Opioid use disorder (OUD) is a major problem in America, currently reaching epidemic levels. Unfortunately, OUD is especially prevalent among Veterans, as it is common that Veterans need pain treatment and the liberal use of opioids in medicine is one of the major reasons why the OUD problem keeps growing. There are good treatment options for OUD: Both buprenorphine and methadone can be used in maintenance therapies in which, as long as the patient stays in treatment, they will not likely truly abuse opioids. This is extremely important as one major reason for death in OUD is death by fentanyl overdose, and a patient in maintenance therapies will likely avoid that fate. However, it is very common that patients discontinue treatment. An important gap in knowledge arises from the fact that we have no means to predict which patients are more likely to drop from treatment. Such prediction would be of great interest as limited resources could be optimally allocated. In addition, an understanding of the brain circuitry behind both OUD and OUD treatment outcomes is necessary for the rational design of the next wave of therapeutic approaches. Big data approaches to scientific questions are increasingly common, however in psychiatry advances are (as usual, psychiatry likely being the most complex field in medicine) lagging. We have shown that using a machine learning approach to human brain imaging analysis, we can classify psychiatric patients according to past suicide attempt and high suicide ideation. We propose to use a similar (albeit improved) approach to the prediction of buprenorphine treatment in Veterans with OUD. We propose to use different MRI modalities (structure, white matter, resting state functional connectivity) and limited genotyping (two single nucleotide polymorphisms in the opioid receptor and the ? 5 nicotinic acetylcholine receptor subunit known to be associated with OUD risk) in machine learning algorithms to predict OUD treatment outcomes. MRI and genetics will be collected before treatment and MRI again within 10 days of treatment initiation (with a smaller group imaged at 6 months also), and Veterans will be followed up to study outcomes. If successful, this proposal would provide both mechanistic data (brain circuitry and function, including a genetic component) about OUD and OUD treatment outcome, and an unbiased approach to OUD treatment prediction.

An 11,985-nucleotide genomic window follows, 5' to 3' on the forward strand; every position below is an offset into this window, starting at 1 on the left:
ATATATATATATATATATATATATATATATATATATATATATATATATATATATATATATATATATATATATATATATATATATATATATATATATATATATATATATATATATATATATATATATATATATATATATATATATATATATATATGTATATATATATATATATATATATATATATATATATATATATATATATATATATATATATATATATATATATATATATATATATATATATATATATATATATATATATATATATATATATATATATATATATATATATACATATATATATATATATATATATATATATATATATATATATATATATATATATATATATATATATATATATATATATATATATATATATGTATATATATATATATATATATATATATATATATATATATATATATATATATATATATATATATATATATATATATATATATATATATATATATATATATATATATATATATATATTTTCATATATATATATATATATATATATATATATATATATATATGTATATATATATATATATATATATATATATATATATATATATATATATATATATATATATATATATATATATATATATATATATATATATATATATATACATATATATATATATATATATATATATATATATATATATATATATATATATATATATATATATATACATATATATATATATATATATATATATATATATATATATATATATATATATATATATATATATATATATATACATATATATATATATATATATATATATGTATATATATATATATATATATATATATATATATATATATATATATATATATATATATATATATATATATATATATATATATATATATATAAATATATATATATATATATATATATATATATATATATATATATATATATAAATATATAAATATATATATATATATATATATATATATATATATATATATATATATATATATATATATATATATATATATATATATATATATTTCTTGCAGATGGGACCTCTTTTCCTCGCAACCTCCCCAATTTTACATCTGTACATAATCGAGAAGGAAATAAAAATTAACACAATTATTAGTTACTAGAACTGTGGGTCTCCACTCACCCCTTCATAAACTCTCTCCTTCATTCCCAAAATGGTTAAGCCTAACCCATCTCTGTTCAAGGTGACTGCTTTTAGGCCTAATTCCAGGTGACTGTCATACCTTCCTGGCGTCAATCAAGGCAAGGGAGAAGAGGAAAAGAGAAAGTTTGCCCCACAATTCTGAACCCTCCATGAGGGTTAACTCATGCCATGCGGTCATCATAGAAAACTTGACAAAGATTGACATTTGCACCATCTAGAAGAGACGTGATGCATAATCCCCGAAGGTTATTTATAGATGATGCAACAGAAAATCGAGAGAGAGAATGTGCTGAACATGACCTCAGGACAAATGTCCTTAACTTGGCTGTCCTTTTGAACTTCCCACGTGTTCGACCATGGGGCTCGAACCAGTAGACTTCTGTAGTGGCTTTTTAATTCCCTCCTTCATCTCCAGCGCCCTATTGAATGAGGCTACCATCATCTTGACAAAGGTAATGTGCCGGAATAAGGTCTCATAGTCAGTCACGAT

Opioid use disorder (OUD) is a major problem, including high death risk, in returning Veterans. Although therapies are available (methadone and buprenorphine), often these don?t work especially because patients discontinue treatment. Our understanding of the brain mechanisms of OUD and OUD treatment success is lacking, which precludes the development of improved therapies. We propose to use brain imaging and limited genetics to understand the brain circuitry behind OUD and treatment outcomes, and to create a machine learning algorithm to predict which patients entering the clinic are most and less likely to succeed. This knowledge would allow for improved personalized therapy and for optimal resource allocation.